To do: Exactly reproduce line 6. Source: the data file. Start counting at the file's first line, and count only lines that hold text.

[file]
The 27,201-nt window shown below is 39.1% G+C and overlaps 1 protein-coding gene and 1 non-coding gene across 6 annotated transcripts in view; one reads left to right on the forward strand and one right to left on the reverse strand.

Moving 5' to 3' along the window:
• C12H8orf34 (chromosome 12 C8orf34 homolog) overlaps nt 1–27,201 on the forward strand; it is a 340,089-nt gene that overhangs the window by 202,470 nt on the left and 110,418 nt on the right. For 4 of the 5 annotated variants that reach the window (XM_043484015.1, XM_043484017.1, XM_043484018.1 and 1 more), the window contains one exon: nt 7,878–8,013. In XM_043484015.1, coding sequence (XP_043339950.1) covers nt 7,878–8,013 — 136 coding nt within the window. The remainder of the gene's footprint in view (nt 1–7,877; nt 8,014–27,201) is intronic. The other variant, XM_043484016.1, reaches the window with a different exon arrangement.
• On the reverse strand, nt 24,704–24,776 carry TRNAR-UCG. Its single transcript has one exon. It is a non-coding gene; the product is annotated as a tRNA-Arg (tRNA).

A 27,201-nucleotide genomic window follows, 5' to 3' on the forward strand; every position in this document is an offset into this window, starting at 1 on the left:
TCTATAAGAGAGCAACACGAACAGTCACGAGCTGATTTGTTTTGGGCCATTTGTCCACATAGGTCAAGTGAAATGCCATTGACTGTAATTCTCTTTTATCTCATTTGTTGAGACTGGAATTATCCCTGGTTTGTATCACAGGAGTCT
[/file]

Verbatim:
TCTATAAGAGAGCAACACGAACAGTCACGAGCTGATTTGTTTTGGGCCATTTGTCCACATAGGTCAAGTGAAATGCCATTGACTGTAATTCTCTTTTATCTCATTTGTTGAGACTGGAATTATCCCTGGTTTGTATCACAGGAGTCT